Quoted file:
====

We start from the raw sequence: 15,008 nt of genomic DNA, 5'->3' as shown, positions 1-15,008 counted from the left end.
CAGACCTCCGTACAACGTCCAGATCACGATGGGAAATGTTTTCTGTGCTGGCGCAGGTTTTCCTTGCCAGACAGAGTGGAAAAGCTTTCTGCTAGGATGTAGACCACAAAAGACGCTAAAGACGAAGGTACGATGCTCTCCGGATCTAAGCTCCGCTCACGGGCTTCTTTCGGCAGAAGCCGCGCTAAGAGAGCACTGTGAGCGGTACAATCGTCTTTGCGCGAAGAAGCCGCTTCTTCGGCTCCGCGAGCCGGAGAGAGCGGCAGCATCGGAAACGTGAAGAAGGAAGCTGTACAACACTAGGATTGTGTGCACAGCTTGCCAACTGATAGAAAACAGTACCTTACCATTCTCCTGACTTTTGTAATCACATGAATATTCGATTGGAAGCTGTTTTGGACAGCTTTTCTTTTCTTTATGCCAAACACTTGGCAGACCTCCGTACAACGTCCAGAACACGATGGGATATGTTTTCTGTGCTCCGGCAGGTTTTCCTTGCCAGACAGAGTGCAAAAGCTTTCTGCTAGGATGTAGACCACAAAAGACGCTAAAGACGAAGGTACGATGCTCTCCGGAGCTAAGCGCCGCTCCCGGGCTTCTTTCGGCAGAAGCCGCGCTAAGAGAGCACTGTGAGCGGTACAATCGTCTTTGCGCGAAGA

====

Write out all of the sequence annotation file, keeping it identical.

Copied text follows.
We start from the raw sequence: 15,008 nt of genomic DNA, 5'->3' as shown, positions 1-15,008 counted from the left end.
CAGACCTCCGTACAACGTCCAGATCACGATGGGAAATGTTTTCTGTGCTGGCGCAGGTTTTCCTTGCCAGACAGAGTGGAAAAGCTTTCTGCTAGGATGTAGACCACAAAAGACGCTAAAGACGAAGGTACGATGCTCTCCGGATCTAAGCTCCGCTCACGGGCTTCTTTCGGCAGAAGCCGCGCTAAGAGAGCACTGTGAGCGGTACAATCGTCTTTGCGCGAAGAAGCCGCTTCTTCGGCTCCGCGAGCCGGAGAGAGCGGCAGCATCGGAAACGTGAAGAAGGAAGCTGTACAACACTAGGATTGTGTGCACAGCTTGCCAACTGATAGAAAACAGTACCTTACCATTCTCCTGACTTTTGTAATCACATGAATATTCGATTGGAAGCTGTTTTGGACAGCTTTTCTTTTCTTTATGCCAAACACTTGGCAGACCTCCGTACAACGTCCAGAACACGATGGGATATGTTTTCTGTGCTCCGGCAGGTTTTCCTTGCCAGACAGAGTGCAAAAGCTTTCTGCTAGGATGTAGACCACAAAAGACGCTAAAGACGAAGGTACGATGCTCTCCGGAGCTAAGCGCCGCTCCCGGGCTTCTTTCGGCAGAAGCCGCGCTAAGAGAGCACTGTGAGCGGTACAATCGTCTTTGCGCGAAGA